We sat down with two students from the innovative Biological Designs class who have imagined some insanely creative probiotic products
A designer and a biologist walk into a classroom at UPenn.
This isn't the start of a joke - it's the start of a collaborative effort that has generated such fantastical ideas as an orb spider air filter and massive blocks on the ocean floor collecting seeping methane. We sat down with two students from the innovative Biological Designs class class who have imagined some insanely creative probiotic products.
We found out about this great program in a surprising (and flattering :D ) way: while at a conference, Mother Dirt popped up in one of the presentations done by the class instructors! Naturally, this kicked off some exciting conversations. We set up a call with Becca Hallac and Vincent Snagg to talk about their experiences in the class and their thoughts on the intersection between biology and design.
Becca and Vincent spent the bulk of their course time working on a prototype of a probiotic keyboard, designed for medical care professionals. They were inspired by the health challenges nurses face - when leaving and entering every room, nurses use antibacterial products to help prevent spreading infections from patient to patient. Amidst all of the hubbub, nurses stop at their computers to enter information on their patients, typing on keyboards used by all of their colleagues - who have encountered hordes of bacteria throughout the day, and who may or may not have successfully removed the dangerous bugs from their hands.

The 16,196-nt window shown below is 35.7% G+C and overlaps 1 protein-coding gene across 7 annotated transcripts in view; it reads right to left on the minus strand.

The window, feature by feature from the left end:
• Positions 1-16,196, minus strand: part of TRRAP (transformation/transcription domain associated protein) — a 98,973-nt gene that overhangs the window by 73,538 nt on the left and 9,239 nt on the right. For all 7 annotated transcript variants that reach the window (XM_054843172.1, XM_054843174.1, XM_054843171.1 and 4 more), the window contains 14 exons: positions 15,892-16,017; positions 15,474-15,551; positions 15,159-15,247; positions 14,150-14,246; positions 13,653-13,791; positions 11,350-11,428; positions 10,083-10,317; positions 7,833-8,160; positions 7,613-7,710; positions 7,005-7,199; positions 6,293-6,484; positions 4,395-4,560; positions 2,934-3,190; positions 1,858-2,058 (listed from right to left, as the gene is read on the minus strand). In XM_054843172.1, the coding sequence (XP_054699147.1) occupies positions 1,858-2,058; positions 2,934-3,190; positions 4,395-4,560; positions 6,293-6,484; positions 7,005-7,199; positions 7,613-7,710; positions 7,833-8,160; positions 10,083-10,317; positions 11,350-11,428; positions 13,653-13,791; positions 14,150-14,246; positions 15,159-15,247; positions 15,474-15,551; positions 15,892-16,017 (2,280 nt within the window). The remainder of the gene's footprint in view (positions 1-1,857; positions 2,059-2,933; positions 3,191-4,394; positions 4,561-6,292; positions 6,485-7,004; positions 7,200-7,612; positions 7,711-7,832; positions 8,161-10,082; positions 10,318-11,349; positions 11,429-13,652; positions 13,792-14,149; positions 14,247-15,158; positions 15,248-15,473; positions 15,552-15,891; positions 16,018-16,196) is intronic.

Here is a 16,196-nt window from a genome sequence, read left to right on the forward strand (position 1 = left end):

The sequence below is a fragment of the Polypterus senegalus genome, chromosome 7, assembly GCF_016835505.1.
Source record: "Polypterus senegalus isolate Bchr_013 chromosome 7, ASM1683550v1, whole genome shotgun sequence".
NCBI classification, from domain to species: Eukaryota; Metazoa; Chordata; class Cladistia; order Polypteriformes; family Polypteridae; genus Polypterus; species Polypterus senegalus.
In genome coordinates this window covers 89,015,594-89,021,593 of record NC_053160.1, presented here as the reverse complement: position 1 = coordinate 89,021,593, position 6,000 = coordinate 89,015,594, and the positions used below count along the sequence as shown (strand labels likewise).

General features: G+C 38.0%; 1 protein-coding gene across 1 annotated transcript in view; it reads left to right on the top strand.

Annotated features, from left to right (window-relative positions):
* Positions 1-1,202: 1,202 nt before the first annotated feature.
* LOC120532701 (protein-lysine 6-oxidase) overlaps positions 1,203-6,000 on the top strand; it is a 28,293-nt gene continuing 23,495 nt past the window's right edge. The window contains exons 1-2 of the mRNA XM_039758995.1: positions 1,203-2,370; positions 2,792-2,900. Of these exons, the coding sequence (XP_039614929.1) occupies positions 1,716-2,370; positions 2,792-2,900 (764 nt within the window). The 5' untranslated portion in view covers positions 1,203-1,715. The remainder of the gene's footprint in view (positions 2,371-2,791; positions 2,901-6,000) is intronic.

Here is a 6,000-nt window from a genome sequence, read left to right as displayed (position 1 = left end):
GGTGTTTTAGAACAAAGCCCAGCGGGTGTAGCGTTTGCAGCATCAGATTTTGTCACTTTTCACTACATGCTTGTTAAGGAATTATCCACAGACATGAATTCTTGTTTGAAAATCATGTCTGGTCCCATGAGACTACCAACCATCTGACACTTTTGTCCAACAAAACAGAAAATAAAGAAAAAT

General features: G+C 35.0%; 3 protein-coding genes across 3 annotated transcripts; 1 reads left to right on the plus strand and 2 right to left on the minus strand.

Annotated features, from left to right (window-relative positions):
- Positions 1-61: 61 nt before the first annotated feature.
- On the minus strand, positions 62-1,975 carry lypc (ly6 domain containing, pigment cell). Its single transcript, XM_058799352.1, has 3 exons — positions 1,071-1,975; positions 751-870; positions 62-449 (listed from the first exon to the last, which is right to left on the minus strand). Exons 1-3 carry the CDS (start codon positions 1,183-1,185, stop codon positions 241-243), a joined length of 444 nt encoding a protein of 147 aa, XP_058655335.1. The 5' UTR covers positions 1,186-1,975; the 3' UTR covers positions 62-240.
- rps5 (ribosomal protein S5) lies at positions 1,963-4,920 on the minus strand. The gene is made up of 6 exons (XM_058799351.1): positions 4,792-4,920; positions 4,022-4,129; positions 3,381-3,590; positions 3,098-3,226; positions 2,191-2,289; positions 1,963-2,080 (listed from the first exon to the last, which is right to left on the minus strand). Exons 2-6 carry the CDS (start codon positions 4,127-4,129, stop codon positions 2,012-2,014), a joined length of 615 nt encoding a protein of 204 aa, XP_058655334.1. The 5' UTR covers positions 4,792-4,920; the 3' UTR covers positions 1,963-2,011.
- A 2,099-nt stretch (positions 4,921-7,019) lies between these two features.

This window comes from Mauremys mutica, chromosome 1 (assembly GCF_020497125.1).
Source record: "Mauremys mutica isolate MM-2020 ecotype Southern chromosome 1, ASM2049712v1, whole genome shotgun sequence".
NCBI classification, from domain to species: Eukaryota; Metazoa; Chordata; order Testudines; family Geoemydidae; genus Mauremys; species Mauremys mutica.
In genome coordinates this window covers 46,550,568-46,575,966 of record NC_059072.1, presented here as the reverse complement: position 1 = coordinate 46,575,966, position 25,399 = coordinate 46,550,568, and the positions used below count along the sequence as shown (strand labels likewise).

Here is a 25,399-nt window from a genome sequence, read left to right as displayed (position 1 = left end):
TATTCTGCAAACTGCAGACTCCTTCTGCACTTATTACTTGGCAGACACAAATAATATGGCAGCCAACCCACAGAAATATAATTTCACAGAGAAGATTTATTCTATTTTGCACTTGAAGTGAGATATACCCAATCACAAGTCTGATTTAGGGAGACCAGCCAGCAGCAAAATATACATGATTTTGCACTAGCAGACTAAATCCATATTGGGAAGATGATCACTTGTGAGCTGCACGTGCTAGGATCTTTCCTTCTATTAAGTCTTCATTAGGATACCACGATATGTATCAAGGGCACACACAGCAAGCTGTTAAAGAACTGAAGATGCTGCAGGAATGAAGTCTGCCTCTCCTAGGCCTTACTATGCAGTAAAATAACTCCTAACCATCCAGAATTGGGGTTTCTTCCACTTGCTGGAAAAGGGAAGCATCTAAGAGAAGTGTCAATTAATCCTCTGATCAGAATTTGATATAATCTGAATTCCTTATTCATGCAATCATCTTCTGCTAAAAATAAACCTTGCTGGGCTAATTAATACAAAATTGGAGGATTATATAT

Enter Becca and Vincent's mind-blowing solution. For their prototype, the two paired a sleek projected keyboard with a disinfectant spray and a probiotic spray. When nurses sit down to use the keyboard, a spritz of the antibacterial product shoots out and removes any remaining contaminants from the previous user. A second bottle containing a suspension of beneficial skin probiotics then returns good bacteria to the keyboard, where two major things happen. 1) The nurse's fingers pick up the good bacteria and balance is returned to their skin, and 2) the keyboard itself develops a balanced microbiome, better capable of fighting off any bad bacteria that might try to gain dominance in the biome.
Once they had thought of a solution for nurses, Becca and Vincent started wondering if there were a way to apply these concepts and technology in a more far-reaching way. Their probiotic bracelet would work similarly to the keyboard, spraying wearer's hands to bring a better microbial balance. An added feature, a variety of capsules with different bacteria in them, enables users to personalize their probiotic bracelets.
We love hearing that a premier university is invested in engaging students and educating them in such creative, biome-friendly ways, and trying to incorporate bacteria into daily life. We love love love Becca and Vincent's innovative approach. Here's to more biome-friendly brilliance ;)